• Upon receipt of event notification(s), the RCA processor 200 engages in, what is referred to as "event reduction," to correlate related event notification(s) (step 308). Related events are grouped together and these dependent events are narrowed down or resolved to a single or few primary events. For example, if a given problem arises in the network 102, it is possible that ten or fifteen (or even hundreds) of event notifications may be generated and received as result. Instead of resolving each event notification individually, the RCA processor 200 correlates/relates these events and identifies them as being originated due to a main or single problem. This correlation is based on trace routing or path tracing. Path tracing is defined as determining the path through the network for traffic from one device to another. Basically, a list of devices is generated linking the starting point with the end point. There are two types of path traces (and hybrid combinations of these two). A live path trace scans through the devices looking at their registries/MIB data or other information to determine the next device in the path until the end point is reached. A database path trace looks at the topology stored in the system to determine the logical rout the path would likely take. The latter takes much less time to perform. In other words, the RCA processor 200 includes problem-resolution logic for determining that some event notifications are a by-product of either a single event or other event notifications (perhaps from more important events/notifications or issues). In one embodiment, the correlation uses path tracing.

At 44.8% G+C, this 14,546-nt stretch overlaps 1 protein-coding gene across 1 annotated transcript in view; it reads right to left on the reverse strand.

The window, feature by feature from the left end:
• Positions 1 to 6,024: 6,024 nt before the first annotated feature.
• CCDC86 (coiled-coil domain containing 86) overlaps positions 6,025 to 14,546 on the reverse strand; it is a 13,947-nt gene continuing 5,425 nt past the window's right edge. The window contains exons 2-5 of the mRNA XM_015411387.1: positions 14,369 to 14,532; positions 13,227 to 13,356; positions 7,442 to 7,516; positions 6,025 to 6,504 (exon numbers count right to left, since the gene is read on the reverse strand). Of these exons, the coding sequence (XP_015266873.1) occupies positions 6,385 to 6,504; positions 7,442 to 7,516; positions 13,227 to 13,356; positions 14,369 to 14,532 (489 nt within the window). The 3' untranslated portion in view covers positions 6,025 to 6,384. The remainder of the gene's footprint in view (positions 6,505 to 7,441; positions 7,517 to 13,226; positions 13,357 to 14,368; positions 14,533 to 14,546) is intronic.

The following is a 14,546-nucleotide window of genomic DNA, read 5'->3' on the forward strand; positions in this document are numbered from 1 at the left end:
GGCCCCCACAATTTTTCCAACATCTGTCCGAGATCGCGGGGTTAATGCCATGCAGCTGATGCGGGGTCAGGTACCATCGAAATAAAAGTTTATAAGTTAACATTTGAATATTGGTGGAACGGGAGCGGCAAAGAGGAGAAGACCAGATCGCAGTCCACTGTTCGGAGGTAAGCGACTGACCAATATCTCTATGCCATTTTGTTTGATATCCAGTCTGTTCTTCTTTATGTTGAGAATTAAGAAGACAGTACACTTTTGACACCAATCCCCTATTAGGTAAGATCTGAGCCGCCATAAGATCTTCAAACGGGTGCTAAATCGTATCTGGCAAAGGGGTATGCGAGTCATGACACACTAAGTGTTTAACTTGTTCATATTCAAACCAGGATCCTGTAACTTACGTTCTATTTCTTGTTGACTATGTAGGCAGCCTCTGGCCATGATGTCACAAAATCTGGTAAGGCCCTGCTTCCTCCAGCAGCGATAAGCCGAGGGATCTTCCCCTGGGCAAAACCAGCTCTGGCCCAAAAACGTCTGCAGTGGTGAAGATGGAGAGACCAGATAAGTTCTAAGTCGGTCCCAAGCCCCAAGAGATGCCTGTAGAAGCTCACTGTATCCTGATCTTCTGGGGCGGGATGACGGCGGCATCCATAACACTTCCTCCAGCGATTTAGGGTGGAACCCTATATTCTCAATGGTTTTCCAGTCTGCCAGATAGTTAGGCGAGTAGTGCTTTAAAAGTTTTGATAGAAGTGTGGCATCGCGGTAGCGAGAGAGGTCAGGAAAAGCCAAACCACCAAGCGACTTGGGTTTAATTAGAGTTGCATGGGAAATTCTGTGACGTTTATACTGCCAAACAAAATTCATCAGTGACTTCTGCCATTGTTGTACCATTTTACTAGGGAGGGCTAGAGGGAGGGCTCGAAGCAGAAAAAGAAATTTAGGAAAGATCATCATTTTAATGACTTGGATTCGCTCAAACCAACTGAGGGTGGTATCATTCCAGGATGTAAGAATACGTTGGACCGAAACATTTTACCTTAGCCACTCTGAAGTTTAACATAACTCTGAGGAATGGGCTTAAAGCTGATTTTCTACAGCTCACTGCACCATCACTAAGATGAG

• Once narrowed down to a detected bona-fide problem, the RCA 200 processor queries the data collector 202 for stored network flow information (e.g., IPFIX data) (step 310), and the relevant network flow information is transmitted back to the RCA processor 200 (step 312). This network flow information provides a snapshot of the network traffic for a given time period (usually for a time period before and after when the event notification(s) were generated).